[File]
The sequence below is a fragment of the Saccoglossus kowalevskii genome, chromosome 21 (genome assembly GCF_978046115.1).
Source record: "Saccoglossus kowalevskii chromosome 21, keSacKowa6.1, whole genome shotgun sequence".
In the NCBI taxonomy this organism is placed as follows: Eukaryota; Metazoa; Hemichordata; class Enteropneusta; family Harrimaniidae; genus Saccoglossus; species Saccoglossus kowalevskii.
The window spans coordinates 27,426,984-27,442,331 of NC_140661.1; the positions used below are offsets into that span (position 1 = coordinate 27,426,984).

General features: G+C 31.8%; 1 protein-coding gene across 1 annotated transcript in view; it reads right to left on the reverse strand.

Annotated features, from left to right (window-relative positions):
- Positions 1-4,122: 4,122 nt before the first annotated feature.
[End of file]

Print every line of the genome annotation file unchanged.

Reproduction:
The sequence below is a fragment of the Saccoglossus kowalevskii genome, chromosome 21 (genome assembly GCF_978046115.1).
Source record: "Saccoglossus kowalevskii chromosome 21, keSacKowa6.1, whole genome shotgun sequence".
In the NCBI taxonomy this organism is placed as follows: Eukaryota; Metazoa; Hemichordata; class Enteropneusta; family Harrimaniidae; genus Saccoglossus; species Saccoglossus kowalevskii.
The window spans coordinates 27,426,984-27,442,331 of NC_140661.1; the positions used below are offsets into that span (position 1 = coordinate 27,426,984).

General features: G+C 31.8%; 1 protein-coding gene across 1 annotated transcript in view; it reads right to left on the reverse strand.

Annotated features, from left to right (window-relative positions):
- Positions 1-4,122: 4,122 nt before the first annotated feature.